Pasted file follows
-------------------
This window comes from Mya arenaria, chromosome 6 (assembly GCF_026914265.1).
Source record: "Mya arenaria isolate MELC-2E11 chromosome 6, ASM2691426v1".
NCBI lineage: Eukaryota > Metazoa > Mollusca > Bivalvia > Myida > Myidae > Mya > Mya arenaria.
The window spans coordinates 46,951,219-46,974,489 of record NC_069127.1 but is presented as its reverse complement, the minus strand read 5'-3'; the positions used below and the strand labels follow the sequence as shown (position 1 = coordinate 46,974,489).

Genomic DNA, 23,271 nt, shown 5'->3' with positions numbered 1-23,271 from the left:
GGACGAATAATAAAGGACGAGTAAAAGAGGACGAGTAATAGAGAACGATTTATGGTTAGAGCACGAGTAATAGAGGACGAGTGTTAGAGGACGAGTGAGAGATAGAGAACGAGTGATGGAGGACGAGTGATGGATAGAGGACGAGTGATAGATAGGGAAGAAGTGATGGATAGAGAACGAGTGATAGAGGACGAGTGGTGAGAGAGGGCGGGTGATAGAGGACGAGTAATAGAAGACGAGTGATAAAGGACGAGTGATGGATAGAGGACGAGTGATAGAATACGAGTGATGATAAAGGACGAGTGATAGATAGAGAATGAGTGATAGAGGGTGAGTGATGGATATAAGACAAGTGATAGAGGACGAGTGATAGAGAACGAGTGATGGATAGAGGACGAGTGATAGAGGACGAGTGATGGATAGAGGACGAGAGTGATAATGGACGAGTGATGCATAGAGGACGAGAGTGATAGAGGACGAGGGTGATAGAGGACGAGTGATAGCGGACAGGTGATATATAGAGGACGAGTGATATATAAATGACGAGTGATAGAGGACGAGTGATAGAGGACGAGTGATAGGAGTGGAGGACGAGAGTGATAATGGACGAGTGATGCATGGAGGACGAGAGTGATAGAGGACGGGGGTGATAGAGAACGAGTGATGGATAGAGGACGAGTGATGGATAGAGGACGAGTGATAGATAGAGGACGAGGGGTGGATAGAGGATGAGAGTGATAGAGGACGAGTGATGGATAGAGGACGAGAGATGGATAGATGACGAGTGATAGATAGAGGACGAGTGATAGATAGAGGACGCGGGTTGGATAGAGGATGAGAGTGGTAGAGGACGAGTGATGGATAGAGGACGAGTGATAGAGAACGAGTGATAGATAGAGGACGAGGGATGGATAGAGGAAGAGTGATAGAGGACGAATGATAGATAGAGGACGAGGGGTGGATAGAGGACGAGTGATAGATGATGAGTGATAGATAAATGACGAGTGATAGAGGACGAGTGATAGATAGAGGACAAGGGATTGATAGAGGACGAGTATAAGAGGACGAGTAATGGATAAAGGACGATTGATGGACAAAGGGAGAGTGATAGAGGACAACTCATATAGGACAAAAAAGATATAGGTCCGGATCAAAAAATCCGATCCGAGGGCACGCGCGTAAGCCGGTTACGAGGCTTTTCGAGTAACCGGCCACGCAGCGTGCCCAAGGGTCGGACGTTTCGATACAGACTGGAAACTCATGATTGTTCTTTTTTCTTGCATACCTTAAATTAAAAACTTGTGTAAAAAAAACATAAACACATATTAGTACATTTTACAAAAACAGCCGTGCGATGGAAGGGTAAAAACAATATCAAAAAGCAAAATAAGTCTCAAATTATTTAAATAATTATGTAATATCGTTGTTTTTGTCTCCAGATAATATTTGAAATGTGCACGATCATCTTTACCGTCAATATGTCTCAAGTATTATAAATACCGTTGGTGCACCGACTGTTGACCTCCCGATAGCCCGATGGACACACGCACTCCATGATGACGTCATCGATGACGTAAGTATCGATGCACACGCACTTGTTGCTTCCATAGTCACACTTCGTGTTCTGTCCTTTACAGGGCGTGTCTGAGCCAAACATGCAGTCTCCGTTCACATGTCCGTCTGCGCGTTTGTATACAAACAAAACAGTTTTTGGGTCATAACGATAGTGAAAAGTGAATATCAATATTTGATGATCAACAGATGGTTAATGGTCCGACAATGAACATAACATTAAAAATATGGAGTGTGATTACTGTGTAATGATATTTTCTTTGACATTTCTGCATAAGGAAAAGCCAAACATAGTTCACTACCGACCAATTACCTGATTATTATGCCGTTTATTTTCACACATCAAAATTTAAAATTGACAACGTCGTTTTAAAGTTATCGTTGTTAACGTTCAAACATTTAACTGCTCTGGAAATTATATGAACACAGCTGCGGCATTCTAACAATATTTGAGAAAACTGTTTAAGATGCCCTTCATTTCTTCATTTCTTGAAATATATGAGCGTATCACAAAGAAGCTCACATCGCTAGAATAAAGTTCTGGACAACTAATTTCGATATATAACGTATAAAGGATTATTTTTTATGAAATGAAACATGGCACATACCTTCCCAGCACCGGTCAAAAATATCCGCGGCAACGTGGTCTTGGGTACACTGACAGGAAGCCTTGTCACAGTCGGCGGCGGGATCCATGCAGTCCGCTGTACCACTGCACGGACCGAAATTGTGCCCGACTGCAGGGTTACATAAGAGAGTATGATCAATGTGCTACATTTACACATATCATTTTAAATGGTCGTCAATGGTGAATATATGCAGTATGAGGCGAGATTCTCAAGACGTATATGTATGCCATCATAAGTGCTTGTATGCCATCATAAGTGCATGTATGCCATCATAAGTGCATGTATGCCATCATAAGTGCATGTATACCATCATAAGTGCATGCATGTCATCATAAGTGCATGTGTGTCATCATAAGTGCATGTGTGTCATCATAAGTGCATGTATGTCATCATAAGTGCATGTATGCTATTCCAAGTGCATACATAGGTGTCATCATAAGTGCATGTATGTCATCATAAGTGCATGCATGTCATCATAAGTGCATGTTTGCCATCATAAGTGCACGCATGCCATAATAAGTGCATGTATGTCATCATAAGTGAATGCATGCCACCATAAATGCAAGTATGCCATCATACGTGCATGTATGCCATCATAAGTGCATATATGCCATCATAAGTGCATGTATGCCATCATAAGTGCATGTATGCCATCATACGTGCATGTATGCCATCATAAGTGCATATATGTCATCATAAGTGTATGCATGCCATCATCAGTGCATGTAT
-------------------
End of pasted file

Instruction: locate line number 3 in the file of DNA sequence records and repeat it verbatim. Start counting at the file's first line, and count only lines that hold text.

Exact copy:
NCBI lineage: Eukaryota > Metazoa > Mollusca > Bivalvia > Myida > Myidae > Mya > Mya arenaria.